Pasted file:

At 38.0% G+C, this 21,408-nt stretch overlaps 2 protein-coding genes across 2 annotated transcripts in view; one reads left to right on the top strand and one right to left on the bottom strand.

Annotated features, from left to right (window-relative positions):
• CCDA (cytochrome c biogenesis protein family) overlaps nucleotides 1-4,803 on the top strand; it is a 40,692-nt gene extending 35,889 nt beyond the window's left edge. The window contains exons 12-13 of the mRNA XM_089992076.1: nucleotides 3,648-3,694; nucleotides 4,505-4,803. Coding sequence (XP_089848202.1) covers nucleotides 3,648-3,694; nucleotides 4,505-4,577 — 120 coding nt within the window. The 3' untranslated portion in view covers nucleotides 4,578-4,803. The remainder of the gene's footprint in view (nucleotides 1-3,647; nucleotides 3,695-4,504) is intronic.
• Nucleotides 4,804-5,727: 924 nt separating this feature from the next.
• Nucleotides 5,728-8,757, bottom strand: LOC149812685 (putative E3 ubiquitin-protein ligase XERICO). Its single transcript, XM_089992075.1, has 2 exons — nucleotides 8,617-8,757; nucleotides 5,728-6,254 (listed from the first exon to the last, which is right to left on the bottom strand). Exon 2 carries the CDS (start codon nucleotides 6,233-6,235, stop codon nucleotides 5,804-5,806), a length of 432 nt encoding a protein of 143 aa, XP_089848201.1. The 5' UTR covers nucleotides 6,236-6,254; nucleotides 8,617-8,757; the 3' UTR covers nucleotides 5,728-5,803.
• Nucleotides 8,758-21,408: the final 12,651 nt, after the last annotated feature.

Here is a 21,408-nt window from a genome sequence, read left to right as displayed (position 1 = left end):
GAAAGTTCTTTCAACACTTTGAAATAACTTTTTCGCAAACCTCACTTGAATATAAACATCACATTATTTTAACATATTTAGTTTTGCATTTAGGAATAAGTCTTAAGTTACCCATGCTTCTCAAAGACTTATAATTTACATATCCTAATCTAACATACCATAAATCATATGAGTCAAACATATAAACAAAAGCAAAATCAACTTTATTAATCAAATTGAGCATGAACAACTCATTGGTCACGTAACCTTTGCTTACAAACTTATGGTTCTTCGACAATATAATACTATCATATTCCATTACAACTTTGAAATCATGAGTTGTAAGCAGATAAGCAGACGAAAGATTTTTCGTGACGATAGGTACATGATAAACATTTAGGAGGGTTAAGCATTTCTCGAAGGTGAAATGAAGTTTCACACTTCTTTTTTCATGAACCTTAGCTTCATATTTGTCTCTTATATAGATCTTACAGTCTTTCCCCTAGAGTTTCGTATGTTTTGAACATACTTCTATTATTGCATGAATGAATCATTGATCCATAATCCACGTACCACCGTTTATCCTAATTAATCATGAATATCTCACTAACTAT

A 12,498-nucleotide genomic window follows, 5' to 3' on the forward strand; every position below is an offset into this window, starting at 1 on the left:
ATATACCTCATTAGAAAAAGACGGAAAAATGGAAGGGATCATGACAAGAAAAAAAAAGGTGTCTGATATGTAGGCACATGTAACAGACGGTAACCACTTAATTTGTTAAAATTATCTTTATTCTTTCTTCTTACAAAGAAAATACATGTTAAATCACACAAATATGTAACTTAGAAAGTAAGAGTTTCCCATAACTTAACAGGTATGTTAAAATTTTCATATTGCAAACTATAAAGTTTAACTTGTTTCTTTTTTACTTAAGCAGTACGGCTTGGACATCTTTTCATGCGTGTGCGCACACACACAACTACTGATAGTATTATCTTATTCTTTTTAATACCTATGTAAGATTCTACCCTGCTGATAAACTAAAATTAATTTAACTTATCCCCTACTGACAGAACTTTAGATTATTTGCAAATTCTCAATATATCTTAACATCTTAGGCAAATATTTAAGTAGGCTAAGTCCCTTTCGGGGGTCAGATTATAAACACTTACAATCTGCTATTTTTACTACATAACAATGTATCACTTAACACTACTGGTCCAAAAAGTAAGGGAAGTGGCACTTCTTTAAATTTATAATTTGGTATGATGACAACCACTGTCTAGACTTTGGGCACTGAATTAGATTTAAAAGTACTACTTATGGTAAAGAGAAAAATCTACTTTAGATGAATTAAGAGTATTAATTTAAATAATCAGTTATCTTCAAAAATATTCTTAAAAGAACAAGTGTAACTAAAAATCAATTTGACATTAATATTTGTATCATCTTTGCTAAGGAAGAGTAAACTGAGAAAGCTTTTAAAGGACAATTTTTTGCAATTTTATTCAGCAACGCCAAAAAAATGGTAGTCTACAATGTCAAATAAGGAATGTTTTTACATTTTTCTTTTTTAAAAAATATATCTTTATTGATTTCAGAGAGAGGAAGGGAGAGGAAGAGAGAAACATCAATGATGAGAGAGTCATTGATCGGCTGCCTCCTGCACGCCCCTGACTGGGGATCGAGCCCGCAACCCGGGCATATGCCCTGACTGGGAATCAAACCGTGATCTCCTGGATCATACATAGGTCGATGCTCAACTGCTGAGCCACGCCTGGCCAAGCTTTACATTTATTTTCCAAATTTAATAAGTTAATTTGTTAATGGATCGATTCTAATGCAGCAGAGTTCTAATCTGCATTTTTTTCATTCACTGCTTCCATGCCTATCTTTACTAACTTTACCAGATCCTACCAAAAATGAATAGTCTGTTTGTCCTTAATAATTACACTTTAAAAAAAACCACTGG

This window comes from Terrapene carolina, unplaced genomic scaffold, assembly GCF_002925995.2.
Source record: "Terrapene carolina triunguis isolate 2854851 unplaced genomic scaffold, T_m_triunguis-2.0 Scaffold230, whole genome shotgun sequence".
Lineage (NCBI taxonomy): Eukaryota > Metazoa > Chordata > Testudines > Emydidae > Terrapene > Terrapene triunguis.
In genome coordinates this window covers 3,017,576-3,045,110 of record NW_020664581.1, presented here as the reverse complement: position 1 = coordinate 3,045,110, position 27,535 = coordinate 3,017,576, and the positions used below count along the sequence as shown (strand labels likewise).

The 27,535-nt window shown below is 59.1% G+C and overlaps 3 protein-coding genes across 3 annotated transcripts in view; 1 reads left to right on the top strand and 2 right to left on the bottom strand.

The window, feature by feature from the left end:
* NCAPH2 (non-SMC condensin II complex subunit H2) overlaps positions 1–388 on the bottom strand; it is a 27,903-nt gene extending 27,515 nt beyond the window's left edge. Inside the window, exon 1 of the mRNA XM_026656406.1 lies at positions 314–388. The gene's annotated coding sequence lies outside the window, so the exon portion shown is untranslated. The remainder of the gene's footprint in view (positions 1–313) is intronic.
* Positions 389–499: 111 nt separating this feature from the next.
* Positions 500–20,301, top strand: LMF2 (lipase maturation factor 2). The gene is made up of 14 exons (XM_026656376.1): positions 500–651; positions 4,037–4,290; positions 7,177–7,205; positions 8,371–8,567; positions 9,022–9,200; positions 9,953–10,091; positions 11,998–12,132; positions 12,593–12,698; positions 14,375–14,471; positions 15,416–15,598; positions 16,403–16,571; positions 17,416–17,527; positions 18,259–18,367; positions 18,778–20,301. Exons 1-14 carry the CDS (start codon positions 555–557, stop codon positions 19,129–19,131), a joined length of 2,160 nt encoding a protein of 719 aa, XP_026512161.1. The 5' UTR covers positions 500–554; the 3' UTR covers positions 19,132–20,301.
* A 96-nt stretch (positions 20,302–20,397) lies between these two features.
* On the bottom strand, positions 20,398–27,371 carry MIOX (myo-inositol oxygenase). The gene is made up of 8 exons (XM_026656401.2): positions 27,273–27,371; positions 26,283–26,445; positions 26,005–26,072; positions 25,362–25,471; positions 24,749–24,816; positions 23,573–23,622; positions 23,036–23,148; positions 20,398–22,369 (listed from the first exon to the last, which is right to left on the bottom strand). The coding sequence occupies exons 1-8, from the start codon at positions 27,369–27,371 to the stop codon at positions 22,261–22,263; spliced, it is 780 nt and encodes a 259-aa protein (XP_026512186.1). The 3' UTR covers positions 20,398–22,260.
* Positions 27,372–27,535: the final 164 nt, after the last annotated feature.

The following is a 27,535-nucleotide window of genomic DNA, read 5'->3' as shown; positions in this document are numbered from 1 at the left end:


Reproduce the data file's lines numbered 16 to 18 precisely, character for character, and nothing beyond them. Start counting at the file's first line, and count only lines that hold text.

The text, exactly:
The window, feature by feature from the left end:
* NCAPH2 (non-SMC condensin II complex subunit H2) overlaps positions 1–388 on the bottom strand; it is a 27,903-nt gene extending 27,515 nt beyond the window's left edge. Inside the window, exon 1 of the mRNA XM_026656406.1 lies at positions 314–388. The gene's annotated coding sequence lies outside the window, so the exon portion shown is untranslated. The remainder of the gene's footprint in view (positions 1–313) is intronic.
* Positions 389–499: 111 nt separating this feature from the next.